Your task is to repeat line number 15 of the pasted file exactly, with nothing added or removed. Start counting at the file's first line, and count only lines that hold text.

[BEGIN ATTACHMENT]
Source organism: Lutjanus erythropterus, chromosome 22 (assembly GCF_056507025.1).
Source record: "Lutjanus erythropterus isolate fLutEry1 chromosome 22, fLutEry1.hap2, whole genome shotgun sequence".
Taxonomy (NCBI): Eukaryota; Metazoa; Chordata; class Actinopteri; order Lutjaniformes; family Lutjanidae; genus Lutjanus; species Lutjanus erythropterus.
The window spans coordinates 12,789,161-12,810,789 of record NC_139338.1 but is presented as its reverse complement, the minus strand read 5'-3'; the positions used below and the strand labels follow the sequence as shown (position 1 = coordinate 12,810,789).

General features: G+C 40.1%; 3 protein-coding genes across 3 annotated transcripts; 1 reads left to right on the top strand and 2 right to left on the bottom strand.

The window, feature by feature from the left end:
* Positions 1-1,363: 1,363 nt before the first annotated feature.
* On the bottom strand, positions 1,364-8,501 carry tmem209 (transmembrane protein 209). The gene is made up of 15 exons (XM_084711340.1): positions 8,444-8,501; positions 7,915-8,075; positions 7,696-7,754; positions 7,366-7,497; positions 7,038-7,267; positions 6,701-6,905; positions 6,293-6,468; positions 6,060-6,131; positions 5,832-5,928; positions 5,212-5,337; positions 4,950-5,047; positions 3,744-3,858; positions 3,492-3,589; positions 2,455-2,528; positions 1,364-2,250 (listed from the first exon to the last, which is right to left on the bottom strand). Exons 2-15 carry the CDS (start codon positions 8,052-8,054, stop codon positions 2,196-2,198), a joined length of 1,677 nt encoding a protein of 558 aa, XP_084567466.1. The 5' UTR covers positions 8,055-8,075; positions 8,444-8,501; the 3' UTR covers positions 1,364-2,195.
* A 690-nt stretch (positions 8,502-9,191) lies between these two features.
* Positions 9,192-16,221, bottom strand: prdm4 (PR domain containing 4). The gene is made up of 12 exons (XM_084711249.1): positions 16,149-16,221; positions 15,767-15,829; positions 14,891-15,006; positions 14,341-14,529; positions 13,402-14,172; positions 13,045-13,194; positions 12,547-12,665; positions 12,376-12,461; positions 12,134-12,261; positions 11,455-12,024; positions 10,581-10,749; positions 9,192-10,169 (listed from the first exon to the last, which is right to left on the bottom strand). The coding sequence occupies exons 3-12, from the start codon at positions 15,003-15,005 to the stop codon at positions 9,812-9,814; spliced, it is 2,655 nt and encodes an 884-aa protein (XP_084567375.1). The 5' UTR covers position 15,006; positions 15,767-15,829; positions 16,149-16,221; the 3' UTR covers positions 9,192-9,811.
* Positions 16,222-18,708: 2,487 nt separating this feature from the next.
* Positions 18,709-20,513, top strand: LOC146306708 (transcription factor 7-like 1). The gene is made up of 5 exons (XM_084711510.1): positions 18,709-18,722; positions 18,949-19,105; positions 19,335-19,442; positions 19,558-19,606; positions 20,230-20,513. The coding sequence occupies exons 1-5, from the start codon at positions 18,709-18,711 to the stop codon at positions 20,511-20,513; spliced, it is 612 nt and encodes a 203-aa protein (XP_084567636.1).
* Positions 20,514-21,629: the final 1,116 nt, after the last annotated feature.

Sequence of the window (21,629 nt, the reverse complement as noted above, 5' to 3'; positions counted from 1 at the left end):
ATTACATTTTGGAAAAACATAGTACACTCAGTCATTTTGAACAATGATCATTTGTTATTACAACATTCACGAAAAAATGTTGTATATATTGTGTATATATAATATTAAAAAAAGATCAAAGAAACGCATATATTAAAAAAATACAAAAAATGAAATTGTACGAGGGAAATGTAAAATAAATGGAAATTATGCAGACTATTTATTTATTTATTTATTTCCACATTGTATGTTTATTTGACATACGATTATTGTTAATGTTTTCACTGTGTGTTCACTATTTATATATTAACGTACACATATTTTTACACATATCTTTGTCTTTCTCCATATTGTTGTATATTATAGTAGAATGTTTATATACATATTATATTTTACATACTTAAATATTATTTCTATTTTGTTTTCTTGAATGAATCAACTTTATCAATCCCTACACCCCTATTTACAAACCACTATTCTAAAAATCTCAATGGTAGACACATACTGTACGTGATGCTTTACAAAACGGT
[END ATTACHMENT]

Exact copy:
ATTACATTTTGGAAAAACATAGTACACTCAGTCATTTTGAACAATGATCATTTGTTATTACAACATTCACGAAAAAATGTTGTATATATTGTGTATATATAATATTAAAAAAAGATCAAAGAAACGCATATATTAAAAAAATACAAAAAATGAAATTGTACGAGGGAAATGTAAAATAAATGGAAATTATGCAGACTATTTATTTATTTATTTATTTCCACATTGTATGTTTATTTGACATACGATTATTGTTAATGTTTTCACTGTGTGTTCACTATTTATATATTAACGTACACATATTTTTACACATATCTTTGTCTTTCTCCATATTGTTGTATATTATAGTAGAATGTTTATATACATATTATATTTTACATACTTAAATATTATTTCTATTTTGTTTTCTTGAATGAATCAACTTTATCAATCCCTACACCCCTATTTACAAACCACTATTCTAAAAATCTCAATGGTAGACACATACTGTACGTGATGCTTTACAAAACGGT